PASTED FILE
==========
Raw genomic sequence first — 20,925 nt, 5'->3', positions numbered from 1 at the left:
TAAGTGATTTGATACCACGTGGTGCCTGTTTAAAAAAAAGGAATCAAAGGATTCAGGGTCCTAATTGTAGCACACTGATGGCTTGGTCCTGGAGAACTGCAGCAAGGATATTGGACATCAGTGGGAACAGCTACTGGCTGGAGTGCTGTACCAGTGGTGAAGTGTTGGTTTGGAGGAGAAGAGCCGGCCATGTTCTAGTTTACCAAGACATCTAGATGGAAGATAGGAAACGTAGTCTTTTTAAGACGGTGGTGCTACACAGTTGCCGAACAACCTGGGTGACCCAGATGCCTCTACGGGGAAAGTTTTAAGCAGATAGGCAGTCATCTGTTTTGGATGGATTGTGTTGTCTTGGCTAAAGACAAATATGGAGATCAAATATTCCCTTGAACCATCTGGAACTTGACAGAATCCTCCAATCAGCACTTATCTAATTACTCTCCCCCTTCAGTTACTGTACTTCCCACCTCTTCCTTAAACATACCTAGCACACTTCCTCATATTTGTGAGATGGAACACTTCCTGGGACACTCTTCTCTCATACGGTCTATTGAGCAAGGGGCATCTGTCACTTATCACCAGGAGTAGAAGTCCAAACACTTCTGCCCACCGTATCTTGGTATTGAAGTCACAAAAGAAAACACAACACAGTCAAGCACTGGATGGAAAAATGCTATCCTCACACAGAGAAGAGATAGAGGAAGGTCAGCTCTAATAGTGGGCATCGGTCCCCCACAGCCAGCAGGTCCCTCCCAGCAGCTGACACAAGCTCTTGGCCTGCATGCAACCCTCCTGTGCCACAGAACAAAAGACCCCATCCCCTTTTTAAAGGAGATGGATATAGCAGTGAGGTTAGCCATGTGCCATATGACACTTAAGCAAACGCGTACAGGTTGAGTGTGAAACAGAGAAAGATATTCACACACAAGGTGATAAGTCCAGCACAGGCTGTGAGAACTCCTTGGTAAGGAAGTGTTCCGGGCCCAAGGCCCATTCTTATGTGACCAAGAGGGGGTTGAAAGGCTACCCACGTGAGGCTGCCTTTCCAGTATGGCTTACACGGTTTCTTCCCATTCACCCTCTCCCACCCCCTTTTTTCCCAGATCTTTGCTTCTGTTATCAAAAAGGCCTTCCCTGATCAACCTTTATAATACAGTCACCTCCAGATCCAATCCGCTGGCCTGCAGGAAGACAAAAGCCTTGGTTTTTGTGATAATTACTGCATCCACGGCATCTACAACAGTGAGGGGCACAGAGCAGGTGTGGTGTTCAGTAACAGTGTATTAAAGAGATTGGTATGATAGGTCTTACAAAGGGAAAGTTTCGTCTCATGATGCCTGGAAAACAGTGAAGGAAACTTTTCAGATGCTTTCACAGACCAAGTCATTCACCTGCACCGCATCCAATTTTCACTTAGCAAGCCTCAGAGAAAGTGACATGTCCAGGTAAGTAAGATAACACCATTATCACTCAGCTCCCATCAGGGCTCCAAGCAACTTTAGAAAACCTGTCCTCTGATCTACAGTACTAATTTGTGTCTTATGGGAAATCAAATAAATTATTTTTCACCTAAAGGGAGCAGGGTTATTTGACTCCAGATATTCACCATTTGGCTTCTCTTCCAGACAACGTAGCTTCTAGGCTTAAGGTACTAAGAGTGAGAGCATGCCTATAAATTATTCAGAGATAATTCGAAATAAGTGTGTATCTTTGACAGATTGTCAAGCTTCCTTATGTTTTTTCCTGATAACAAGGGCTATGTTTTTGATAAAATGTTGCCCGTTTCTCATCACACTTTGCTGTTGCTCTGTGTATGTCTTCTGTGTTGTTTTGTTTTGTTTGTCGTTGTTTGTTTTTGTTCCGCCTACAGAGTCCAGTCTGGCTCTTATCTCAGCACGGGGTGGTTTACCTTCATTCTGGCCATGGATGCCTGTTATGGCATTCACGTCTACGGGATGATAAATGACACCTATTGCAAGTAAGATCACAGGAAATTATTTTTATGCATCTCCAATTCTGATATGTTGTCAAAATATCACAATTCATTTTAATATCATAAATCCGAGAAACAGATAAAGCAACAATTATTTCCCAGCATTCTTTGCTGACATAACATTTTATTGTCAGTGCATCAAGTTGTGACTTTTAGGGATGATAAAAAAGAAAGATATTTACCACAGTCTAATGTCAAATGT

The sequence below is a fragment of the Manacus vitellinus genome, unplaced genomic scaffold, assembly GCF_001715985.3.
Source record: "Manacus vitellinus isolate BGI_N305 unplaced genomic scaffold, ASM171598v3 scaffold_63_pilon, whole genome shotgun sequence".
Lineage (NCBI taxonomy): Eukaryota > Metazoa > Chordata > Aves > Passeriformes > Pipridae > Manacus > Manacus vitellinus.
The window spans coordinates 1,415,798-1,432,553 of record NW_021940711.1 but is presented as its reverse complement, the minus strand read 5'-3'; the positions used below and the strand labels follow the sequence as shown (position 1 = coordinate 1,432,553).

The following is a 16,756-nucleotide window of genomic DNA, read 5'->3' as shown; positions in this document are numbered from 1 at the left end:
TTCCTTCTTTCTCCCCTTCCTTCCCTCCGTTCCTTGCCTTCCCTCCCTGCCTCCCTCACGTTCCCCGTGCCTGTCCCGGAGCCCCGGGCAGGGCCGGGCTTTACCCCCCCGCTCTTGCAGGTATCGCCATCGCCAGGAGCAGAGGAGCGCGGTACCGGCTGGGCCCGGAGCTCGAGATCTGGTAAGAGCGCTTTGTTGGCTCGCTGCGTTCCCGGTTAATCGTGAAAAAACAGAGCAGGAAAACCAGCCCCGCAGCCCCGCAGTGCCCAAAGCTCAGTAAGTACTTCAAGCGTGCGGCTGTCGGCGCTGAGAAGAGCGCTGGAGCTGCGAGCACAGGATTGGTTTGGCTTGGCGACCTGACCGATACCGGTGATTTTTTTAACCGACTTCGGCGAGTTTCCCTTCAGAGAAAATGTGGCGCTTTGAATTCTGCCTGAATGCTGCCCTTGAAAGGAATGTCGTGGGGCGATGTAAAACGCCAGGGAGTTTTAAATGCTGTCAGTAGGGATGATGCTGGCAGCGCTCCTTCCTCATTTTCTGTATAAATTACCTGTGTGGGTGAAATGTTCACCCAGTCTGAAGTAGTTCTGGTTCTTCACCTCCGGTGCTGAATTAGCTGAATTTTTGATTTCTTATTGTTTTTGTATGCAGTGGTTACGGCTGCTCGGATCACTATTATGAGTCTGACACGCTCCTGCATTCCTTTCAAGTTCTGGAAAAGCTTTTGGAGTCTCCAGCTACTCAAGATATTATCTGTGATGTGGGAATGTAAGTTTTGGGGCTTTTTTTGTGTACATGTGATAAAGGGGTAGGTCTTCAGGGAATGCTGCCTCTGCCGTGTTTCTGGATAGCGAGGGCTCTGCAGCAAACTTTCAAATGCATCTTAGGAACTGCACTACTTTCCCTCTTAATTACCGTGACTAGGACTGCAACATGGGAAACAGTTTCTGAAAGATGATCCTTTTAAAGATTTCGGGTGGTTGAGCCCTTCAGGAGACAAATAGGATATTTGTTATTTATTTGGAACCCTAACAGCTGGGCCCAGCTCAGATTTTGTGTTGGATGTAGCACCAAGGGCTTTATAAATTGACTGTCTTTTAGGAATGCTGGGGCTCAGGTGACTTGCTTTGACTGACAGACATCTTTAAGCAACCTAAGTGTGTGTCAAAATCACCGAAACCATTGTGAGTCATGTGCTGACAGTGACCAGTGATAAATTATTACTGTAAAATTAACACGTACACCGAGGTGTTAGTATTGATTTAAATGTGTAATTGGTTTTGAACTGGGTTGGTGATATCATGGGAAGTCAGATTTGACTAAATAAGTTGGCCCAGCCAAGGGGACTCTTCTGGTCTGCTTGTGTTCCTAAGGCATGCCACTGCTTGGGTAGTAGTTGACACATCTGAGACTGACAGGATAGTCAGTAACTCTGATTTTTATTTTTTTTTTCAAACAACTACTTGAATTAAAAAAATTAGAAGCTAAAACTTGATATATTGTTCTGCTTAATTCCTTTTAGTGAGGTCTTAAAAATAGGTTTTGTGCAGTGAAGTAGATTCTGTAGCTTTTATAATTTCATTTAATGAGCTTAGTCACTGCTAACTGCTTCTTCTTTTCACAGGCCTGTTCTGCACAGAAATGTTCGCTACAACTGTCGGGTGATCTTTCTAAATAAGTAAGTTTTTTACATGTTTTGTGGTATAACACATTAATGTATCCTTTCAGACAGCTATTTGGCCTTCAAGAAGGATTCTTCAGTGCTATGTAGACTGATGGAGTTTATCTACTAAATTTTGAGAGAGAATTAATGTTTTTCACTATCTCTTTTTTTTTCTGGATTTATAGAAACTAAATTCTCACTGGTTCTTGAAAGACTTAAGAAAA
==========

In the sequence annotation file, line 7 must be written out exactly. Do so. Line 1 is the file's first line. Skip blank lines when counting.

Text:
The following is a 16,756-nucleotide window of genomic DNA, read 5'->3' as shown; positions in this document are numbered from 1 at the left end: